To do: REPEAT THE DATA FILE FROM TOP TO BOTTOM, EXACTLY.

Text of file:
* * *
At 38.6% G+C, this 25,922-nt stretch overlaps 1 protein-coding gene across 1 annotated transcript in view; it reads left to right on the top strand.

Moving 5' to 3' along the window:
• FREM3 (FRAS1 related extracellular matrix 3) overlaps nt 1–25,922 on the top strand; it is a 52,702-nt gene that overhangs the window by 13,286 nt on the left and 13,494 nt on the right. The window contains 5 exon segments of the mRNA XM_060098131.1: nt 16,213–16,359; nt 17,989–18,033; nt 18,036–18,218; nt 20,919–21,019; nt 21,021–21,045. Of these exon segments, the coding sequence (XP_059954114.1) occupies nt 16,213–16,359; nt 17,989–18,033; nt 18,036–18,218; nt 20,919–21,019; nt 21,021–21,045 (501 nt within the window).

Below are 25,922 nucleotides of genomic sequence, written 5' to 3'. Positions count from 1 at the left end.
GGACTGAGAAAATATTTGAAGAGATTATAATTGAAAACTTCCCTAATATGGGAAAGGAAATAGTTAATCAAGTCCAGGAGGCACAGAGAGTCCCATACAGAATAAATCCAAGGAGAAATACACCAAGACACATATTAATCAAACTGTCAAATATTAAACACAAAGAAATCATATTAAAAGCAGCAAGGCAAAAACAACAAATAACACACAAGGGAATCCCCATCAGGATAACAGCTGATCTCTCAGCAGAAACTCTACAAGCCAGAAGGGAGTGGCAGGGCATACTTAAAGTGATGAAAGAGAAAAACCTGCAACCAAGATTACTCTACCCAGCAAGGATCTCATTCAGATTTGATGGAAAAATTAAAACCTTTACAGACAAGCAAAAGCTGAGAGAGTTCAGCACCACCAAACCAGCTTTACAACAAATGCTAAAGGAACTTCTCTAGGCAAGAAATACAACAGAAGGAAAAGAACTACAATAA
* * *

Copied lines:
At 38.6% G+C, this 25,922-nt stretch overlaps 1 protein-coding gene across 1 annotated transcript in view; it reads left to right on the top strand.

Moving 5' to 3' along the window:
• FREM3 (FRAS1 related extracellular matrix 3) overlaps nt 1–25,922 on the top strand; it is a 52,702-nt gene that overhangs the window by 13,286 nt on the left and 13,494 nt on the right. The window contains 5 exon segments of the mRNA XM_060098131.1: nt 16,213–16,359; nt 17,989–18,033; nt 18,036–18,218; nt 20,919–21,019; nt 21,021–21,045. Of these exon segments, the coding sequence (XP_059954114.1) occupies nt 16,213–16,359; nt 17,989–18,033; nt 18,036–18,218; nt 20,919–21,019; nt 21,021–21,045 (501 nt within the window).

Below are 25,922 nucleotides of genomic sequence, written 5' to 3'. Positions count from 1 at the left end.
GGACTGAGAAAATATTTGAAGAGATTATAATTGAAAACTTCCCTAATATGGGAAAGGAAATAGTTAATCAAGTCCAGGAGGCACAGAGAGTCCCATACAGAATAAATCCAAGGAGAAATACACCAAGACACATATTAATCAAACTGTCAAATATTAAACACAAAGAAATCATATTAAAAGCAGCAAGGCAAAAACAACAAATAACACACAAGGGAATCCCCATCAGGATAACAGCTGATCTCTCAGCAGAAACTCTACAAGCCAGAAGGGAGTGGCAGGGCATACTTAAAGTGATGAAAGAGAAAAACCTGCAACCAAGATTACTCTACCCAGCAAGGATCTCATTCAGATTTGATGGAAAAATTAAAACCTTTACAGACAAGCAAAAGCTGAGAGAGTTCAGCACCACCAAACCAGCTTTACAACAAATGCTAAAGGAACTTCTCTAGGCAAGAAATACAACAGAAGGAAAAGAACTACAATAA